Rocket Lab, a small satellite launch company, called off a scheduled flight on Sunday, March 24, due to an issue with an onboard video transmitter.
Rocket Lab Launch Rescheduled
The glitch occurred moments before the launch of the Electron booster from New Zealand's Māhia Peninsula. While the company said that the video transmitter issue will not interfere with the flight, the team behind the mission wants to make a further investigation.
"The team has identified a video transmitter 13dB down with low performance," said Rocket Lab in a Twitter post. "It's not an issue for flight, but we want to understand why, so we're waiving off for the day."
CEO Peter Beck, the founder of the United States-New Zeland launch company, commented that the Electron was technically good to go on Sunday night. However, he said he and his team did not know why the video transmitter's performance suddenly dropped, which made him feel uncomfortable.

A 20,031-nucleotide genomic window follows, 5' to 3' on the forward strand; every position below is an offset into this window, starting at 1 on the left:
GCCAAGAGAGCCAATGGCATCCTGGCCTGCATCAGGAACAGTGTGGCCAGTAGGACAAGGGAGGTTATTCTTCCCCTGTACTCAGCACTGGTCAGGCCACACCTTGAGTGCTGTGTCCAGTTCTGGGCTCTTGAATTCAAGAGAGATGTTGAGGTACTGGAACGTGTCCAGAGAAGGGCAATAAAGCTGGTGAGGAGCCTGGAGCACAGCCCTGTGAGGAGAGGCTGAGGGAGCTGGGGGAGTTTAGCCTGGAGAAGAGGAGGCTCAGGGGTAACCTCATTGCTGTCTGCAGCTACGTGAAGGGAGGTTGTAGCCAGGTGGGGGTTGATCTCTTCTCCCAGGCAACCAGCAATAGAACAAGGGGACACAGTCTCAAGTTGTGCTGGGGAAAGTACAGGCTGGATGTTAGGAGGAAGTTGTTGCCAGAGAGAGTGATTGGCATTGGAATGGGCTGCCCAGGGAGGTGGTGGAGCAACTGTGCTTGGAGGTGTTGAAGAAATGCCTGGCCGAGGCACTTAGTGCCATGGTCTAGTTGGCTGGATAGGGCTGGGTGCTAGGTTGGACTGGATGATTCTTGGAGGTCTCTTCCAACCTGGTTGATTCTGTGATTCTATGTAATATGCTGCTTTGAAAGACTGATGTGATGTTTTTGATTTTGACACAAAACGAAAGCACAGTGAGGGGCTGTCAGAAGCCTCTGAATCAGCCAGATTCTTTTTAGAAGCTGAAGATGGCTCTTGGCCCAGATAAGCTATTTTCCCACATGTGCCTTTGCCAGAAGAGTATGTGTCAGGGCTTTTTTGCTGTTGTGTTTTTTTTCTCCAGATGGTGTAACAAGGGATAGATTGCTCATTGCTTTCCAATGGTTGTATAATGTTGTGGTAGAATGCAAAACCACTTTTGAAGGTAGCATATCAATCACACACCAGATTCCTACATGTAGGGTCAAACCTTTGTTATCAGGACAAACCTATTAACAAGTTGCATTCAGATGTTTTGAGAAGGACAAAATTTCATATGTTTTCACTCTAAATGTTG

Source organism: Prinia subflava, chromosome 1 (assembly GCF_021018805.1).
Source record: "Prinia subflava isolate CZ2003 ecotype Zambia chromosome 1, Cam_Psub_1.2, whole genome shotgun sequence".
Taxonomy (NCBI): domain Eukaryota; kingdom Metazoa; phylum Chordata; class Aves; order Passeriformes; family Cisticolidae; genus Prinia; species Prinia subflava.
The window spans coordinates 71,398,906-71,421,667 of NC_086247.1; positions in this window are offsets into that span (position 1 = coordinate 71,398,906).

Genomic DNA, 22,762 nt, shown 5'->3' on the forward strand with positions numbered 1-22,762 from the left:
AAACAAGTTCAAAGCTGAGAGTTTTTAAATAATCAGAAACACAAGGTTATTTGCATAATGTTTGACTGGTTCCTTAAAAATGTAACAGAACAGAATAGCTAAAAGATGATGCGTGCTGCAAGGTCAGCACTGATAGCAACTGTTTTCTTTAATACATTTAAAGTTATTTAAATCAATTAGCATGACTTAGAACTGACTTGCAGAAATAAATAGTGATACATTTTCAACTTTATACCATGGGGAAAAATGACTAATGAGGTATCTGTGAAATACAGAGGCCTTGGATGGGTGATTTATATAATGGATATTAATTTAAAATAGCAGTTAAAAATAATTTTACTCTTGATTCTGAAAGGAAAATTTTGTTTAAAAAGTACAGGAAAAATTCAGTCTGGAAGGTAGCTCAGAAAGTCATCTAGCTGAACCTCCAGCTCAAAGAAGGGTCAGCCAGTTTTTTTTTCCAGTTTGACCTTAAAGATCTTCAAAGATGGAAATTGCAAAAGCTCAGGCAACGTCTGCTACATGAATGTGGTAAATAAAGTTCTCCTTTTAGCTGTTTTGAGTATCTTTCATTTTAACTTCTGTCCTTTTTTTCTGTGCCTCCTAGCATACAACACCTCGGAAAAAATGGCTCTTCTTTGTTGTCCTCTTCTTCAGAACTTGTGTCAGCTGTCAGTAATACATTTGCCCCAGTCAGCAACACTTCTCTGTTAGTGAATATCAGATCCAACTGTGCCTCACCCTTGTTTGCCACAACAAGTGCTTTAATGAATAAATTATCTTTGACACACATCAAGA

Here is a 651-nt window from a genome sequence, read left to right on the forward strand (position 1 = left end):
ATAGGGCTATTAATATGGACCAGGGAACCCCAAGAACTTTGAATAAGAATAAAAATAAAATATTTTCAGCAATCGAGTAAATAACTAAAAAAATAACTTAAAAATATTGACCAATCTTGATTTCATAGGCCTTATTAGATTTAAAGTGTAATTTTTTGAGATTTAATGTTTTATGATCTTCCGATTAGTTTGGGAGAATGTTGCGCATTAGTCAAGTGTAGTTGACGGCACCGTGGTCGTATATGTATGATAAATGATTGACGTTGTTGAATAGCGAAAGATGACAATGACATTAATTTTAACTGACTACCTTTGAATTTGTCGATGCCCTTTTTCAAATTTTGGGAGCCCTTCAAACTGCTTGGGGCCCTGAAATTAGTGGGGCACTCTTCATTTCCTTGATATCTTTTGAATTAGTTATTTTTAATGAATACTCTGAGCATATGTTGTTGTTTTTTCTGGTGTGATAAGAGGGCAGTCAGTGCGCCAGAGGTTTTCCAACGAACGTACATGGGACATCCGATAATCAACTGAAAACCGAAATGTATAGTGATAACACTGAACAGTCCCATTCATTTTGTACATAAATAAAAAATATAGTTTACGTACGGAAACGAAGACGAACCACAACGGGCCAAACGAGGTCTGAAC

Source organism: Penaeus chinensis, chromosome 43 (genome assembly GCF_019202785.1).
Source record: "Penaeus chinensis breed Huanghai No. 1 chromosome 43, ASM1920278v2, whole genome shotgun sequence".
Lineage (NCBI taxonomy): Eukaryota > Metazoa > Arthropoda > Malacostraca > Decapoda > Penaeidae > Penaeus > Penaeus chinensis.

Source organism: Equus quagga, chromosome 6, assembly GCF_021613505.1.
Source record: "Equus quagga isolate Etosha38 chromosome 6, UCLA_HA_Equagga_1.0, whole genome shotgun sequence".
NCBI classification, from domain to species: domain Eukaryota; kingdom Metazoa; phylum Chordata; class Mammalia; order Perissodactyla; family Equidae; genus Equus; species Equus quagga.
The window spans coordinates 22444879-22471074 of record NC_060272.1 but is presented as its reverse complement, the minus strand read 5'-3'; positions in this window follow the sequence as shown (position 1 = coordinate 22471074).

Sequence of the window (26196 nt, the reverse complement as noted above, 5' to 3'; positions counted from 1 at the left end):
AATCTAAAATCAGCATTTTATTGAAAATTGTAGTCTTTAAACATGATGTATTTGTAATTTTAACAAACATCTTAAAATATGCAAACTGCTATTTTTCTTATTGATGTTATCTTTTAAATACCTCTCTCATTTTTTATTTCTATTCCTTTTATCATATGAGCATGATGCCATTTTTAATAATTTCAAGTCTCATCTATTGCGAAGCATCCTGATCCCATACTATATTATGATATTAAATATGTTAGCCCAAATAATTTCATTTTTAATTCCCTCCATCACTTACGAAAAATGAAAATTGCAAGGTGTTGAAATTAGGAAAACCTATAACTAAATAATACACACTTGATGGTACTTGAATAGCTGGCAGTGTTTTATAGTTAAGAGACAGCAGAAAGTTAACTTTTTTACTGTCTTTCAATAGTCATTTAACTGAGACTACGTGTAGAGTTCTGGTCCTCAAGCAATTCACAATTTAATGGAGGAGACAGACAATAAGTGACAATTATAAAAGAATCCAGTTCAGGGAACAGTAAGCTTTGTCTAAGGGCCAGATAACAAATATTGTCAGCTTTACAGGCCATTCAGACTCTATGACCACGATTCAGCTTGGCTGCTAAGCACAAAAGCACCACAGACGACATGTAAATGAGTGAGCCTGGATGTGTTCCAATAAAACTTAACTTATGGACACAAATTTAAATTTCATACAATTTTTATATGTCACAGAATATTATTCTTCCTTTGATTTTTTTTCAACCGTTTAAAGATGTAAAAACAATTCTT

In another update, Rocket Lab said that a new video transmitter will be installed in time for a second launch attempt that will take place on Tuesday, March 26. In New Zealand, the launch will take place on early morning Wednesday, March 27, local time. The company has a four-hour window to attempt another launch.
DARPA's R3D2 Satellite
The Electron launch on Sunday was meant to carry the prototype Radio Frequency Risk Reduction Deployment Demonstration or the R3D2 space antenna to Earth's low orbit on behalf of the Defense Advanced Research Projects Agency or DARPA.
R3D2 is made of a thin Kapton membrane that packs tightly when in storage and then unfurls to about 2.3 meters in diameter once deployed. The test flight will monitor deployment dynamics, survivability, and radio frequency.
"This mission could help validate emerging concepts for a resilient sensor and data transport layer in low Earth orbit — a capability that does not exist today, but one which could revolutionize global communications by laying the groundwork for a space-based internet," stated Fred Kennedy, director of DARPA's Tactical Technology Office.
The R3D2 was originally scheduled to fly in late February, but the launch was moved to a later date because of the delayed arrival of the prototype satellite at Rocket Lab's facility in New Zeland. The R3D2 mission is Rocket Lab's first launch for 2019.